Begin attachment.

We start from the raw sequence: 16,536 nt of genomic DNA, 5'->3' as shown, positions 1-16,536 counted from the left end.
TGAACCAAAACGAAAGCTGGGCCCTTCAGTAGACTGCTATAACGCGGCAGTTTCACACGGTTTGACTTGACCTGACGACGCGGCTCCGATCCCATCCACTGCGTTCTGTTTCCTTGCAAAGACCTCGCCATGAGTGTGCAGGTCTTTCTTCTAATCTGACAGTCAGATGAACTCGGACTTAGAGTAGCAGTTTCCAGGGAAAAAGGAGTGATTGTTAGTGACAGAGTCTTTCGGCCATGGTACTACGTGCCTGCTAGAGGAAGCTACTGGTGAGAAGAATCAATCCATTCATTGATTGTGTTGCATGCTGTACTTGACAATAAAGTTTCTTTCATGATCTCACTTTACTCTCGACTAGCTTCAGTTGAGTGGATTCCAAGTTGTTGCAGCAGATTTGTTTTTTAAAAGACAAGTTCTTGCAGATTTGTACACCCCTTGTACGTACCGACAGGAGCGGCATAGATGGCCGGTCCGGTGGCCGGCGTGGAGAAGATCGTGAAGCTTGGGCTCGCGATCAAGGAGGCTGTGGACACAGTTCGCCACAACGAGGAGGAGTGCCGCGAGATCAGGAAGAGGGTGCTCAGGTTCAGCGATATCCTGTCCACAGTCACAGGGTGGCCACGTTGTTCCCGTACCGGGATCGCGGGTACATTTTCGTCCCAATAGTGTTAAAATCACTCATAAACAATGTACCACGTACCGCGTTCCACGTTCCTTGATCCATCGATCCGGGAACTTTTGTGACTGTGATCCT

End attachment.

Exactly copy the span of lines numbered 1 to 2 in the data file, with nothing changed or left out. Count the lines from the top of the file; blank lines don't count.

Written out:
We start from the raw sequence: 16,536 nt of genomic DNA, 5'->3' as shown, positions 1-16,536 counted from the left end.
TGAACCAAAACGAAAGCTGGGCCCTTCAGTAGACTGCTATAACGCGGCAGTTTCACACGGTTTGACTTGACCTGACGACGCGGCTCCGATCCCATCCACTGCGTTCTGTTTCCTTGCAAAGACCTCGCCATGAGTGTGCAGGTCTTTCTTCTAATCTGACAGTCAGATGAACTCGGACTTAGAGTAGCAGTTTCCAGGGAAAAAGGAGTGATTGTTAGTGACAGAGTCTTTCGGCCATGGTACTACGTGCCTGCTAGAGGAAGCTACTGGTGAGAAGAATCAATCCATTCATTGATTGTGTTGCATGCTGTACTTGACAATAAAGTTTCTTTCATGATCTCACTTTACTCTCGACTAGCTTCAGTTGAGTGGATTCCAAGTTGTTGCAGCAGATTTGTTTTTTAAAAGACAAGTTCTTGCAGATTTGTACACCCCTTGTACGTACCGACAGGAGCGGCATAGATGGCCGGTCCGGTGGCCGGCGTGGAGAAGATCGTGAAGCTTGGGCTCGCGATCAAGGAGGCTGTGGACACAGTTCGCCACAACGAGGAGGAGTGCCGCGAGATCAGGAAGAGGGTGCTCAGGTTCAGCGATATCCTGTCCACAGTCACAGGGTGGCCACGTTGTTCCCGTACCGGGATCGCGGGTACATTTTCGTCCCAATAGTGTTAAAATCACTCATAAACAATGTACCACGTACCGCGTTCCACGTTCCTTGATCCATCGATCCGGGAACTTTTGTGACTGTGATCCT